Language is the main means through which people communicate. Ironically, it is also the main means through which people fail to communicate.
This problem exists both in an intranational as in an international context.
We do not understand each other although we speak -or think that we speak- the same language or we do not understand each other because we do not speak the same language. In the former case we increasingly have to deal with specific terminology or jargon (think of our diversified business community). In the latter case, we of course have to take into account that there are a great many different languages in the world.
The most funny or embarrassing situations (depending on your personal point of view) occur when we think that we speak the same language.
An example: When the Netherlands was chairman of the European Union, the government officials often declined the service of the available interpreters, because the officials thought that their knowledge of English -one of the most frequently official languages in the EU- was sufficient.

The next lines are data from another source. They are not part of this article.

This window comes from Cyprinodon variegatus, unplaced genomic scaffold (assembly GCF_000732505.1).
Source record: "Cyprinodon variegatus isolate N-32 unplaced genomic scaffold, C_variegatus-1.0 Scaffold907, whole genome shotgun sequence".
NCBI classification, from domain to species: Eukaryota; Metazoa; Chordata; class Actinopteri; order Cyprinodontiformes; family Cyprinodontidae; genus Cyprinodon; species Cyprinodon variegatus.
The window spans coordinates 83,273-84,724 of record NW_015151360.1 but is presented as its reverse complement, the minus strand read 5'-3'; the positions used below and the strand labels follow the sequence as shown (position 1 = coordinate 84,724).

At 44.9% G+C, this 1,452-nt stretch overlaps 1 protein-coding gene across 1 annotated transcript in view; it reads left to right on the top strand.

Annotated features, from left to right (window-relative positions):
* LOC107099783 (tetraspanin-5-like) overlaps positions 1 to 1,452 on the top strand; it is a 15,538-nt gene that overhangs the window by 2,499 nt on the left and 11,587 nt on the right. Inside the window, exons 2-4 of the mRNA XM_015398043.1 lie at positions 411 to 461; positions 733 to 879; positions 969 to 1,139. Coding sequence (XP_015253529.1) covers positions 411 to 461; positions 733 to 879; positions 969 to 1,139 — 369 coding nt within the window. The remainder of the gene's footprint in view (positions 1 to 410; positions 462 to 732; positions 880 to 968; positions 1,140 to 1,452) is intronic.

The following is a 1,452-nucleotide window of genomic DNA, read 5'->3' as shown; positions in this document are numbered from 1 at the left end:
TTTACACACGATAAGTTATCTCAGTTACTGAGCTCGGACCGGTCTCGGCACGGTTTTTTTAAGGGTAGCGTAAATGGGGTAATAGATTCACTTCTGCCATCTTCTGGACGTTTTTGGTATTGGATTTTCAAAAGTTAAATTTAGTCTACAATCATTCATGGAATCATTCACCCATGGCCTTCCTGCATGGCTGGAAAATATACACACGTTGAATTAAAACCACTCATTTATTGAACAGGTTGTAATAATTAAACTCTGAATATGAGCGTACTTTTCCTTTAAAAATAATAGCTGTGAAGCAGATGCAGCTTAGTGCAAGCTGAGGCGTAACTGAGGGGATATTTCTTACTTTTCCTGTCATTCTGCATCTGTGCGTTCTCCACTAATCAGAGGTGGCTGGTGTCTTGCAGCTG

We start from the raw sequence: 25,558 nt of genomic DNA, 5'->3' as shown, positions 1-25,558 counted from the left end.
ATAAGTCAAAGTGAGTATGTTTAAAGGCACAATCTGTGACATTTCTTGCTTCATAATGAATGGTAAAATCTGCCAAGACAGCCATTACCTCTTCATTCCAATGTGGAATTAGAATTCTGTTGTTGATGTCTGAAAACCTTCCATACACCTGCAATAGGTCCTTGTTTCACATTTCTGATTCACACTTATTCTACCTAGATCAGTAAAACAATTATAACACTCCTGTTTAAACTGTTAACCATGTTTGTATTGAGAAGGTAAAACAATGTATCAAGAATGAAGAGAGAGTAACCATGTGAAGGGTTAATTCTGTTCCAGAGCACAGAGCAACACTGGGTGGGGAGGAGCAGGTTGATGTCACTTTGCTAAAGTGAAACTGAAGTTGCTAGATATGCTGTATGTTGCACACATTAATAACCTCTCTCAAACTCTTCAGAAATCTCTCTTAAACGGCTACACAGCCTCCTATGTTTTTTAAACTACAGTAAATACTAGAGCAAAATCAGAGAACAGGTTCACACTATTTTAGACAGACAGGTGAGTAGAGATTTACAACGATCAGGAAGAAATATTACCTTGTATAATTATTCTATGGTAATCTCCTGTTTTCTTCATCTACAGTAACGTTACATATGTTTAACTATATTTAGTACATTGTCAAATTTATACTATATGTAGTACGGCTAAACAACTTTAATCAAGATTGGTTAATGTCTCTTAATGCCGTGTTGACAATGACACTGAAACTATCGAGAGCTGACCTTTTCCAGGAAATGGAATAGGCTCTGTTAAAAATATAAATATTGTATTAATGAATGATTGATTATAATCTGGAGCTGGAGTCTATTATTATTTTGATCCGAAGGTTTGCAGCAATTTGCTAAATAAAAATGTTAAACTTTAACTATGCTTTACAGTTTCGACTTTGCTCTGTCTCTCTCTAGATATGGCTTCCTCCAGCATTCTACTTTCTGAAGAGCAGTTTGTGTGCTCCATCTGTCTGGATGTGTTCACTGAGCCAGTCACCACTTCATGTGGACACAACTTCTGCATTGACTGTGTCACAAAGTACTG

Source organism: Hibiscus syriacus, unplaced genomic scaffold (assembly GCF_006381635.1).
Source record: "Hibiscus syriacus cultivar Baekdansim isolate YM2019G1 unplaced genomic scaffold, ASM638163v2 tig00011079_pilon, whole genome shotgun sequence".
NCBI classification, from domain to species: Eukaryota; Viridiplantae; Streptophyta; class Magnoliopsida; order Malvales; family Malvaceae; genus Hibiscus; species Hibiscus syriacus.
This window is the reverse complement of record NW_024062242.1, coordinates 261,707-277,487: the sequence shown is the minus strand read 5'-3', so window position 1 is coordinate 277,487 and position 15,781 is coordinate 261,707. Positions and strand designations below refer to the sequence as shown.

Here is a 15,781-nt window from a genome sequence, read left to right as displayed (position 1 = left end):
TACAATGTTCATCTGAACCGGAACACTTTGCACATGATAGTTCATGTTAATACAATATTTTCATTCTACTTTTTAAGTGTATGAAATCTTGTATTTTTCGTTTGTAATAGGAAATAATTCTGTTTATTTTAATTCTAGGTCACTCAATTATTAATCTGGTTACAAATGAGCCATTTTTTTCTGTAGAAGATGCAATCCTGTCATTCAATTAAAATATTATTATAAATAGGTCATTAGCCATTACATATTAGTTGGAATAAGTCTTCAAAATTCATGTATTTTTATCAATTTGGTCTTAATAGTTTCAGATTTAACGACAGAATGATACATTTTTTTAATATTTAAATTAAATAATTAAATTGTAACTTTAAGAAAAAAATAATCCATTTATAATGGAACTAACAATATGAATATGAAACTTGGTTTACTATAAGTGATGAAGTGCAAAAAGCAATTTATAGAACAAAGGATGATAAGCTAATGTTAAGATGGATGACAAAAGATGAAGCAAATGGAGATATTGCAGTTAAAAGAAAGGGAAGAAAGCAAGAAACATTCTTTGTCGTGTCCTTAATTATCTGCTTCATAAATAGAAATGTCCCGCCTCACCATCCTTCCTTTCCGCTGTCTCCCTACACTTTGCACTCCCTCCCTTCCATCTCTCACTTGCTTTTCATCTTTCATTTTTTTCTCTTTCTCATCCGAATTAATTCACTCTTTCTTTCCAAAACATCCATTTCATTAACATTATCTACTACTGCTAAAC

When, after a lively discussion, the Dutch government official wanted to know what his English counterpart thought of his particular opinion, he asked: “Are you standing behind my point?” His English counterpart had a crushing reply: “I’m not standing behind anything; I’m sitting in a chair.”
The devil is in the details…
Of course there are always people who contribute to the confusion on purpose.
In the data quality field, the phenomenon of the use of specific terms and multilingualism plays a very important role as well. Data on personal names, geographic names, company names and names of a wide variety of products are some of the most error-prone components of natural language.
In the coming weeks I will illustrate this thought with some very interesting examples.